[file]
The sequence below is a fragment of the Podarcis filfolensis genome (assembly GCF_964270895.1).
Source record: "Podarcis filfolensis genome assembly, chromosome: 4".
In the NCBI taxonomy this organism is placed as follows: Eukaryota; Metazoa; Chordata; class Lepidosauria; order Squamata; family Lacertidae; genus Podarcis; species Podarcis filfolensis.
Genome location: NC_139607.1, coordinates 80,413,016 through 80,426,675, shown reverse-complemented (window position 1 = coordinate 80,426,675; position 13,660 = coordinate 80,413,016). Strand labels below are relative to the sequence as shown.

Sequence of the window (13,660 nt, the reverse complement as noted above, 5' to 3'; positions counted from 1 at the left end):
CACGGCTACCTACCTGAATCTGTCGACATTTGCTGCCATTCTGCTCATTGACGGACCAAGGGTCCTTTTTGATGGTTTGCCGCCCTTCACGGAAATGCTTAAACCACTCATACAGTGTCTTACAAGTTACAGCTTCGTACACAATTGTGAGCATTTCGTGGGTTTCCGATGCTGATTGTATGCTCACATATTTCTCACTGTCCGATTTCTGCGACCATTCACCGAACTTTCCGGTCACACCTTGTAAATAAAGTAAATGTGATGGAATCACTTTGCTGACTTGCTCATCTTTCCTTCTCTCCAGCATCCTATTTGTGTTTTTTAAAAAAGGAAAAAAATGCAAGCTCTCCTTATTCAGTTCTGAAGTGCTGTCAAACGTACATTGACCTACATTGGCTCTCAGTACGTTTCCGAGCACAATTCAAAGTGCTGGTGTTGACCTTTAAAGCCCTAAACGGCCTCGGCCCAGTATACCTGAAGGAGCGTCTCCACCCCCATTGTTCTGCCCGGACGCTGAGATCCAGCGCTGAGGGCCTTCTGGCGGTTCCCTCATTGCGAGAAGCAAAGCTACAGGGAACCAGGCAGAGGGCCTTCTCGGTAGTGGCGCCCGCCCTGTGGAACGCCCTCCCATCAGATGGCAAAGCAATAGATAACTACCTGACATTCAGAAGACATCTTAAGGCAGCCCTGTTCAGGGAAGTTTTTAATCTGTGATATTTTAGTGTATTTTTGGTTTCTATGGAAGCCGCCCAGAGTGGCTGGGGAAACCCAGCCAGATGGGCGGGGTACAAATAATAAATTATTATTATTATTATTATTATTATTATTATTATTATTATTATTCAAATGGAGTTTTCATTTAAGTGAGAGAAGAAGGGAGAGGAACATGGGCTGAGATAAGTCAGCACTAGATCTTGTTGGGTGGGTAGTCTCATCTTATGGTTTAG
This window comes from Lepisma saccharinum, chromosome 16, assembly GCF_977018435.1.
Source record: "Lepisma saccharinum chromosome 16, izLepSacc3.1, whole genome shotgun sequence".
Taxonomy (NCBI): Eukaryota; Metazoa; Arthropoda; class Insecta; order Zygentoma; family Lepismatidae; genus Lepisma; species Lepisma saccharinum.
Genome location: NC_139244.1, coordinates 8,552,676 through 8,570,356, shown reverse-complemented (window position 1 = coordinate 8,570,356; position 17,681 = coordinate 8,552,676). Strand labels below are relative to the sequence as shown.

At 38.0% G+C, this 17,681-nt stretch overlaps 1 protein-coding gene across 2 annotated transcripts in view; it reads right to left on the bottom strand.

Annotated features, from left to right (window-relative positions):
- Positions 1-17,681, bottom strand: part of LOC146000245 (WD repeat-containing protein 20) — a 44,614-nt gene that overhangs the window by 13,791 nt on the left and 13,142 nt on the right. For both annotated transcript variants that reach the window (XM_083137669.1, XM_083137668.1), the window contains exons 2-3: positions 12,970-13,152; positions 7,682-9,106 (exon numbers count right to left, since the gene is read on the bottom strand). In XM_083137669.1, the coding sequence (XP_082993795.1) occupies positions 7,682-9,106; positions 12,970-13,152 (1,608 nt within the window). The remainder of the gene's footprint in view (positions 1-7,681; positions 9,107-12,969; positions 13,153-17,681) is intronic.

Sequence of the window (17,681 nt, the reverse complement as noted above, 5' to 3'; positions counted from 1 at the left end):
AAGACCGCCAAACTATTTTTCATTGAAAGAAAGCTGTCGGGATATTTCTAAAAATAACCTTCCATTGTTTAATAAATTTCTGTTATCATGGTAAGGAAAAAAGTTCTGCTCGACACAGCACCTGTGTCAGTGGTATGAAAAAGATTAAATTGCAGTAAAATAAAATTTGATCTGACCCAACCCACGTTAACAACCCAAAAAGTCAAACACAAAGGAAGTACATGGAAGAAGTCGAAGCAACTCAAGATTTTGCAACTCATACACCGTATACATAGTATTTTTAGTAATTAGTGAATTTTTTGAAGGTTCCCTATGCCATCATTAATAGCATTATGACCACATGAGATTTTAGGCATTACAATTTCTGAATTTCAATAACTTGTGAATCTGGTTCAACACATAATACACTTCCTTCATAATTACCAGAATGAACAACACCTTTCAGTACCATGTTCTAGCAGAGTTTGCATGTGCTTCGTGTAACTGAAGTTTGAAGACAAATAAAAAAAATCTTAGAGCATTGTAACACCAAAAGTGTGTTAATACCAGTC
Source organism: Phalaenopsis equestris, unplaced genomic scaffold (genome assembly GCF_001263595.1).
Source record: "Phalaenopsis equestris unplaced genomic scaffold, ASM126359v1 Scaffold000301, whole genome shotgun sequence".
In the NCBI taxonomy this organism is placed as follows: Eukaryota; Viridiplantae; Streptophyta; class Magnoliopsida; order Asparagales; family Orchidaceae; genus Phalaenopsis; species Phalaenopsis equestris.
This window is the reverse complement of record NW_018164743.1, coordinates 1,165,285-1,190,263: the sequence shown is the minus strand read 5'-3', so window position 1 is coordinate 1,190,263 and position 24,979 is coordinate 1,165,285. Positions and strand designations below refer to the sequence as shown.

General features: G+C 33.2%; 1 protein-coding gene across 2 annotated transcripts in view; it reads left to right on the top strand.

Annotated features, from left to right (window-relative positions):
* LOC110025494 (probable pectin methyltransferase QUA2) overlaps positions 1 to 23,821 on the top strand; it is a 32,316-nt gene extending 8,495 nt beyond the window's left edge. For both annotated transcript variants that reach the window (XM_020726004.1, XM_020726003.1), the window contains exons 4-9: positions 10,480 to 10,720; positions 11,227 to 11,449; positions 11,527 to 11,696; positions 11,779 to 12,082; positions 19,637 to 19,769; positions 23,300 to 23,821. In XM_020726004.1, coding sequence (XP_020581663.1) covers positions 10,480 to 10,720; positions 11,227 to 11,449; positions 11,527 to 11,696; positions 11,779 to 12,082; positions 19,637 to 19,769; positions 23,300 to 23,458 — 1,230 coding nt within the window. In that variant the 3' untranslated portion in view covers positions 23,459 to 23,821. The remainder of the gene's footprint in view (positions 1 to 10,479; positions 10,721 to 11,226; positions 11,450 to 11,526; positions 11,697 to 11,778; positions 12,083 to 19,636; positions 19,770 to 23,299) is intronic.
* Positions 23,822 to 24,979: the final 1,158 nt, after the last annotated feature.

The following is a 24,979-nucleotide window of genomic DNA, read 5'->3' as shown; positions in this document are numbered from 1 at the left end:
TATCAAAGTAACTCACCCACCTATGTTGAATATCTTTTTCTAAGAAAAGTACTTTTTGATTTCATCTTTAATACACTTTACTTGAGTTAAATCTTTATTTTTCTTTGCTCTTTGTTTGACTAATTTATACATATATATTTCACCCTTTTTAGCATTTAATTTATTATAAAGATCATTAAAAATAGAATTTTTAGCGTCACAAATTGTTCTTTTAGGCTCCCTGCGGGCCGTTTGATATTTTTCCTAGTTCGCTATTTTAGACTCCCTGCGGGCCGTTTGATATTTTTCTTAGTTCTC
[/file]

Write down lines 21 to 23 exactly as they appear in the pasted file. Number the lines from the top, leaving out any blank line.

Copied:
Annotated features, from left to right (window-relative positions):
* LOC110025494 (probable pectin methyltransferase QUA2) overlaps positions 1 to 23,821 on the top strand; it is a 32,316-nt gene extending 8,495 nt beyond the window's left edge. For both annotated transcript variants that reach the window (XM_020726004.1, XM_020726003.1), the window contains exons 4-9: positions 10,480 to 10,720; positions 11,227 to 11,449; positions 11,527 to 11,696; positions 11,779 to 12,082; positions 19,637 to 19,769; positions 23,300 to 23,821. In XM_020726004.1, coding sequence (XP_020581663.1) covers positions 10,480 to 10,720; positions 11,227 to 11,449; positions 11,527 to 11,696; positions 11,779 to 12,082; positions 19,637 to 19,769; positions 23,300 to 23,458 — 1,230 coding nt within the window. In that variant the 3' untranslated portion in view covers positions 23,459 to 23,821. The remainder of the gene's footprint in view (positions 1 to 10,479; positions 10,721 to 11,226; positions 11,450 to 11,526; positions 11,697 to 11,778; positions 12,083 to 19,636; positions 19,770 to 23,299) is intronic.
* Positions 23,822 to 24,979: the final 1,158 nt, after the last annotated feature.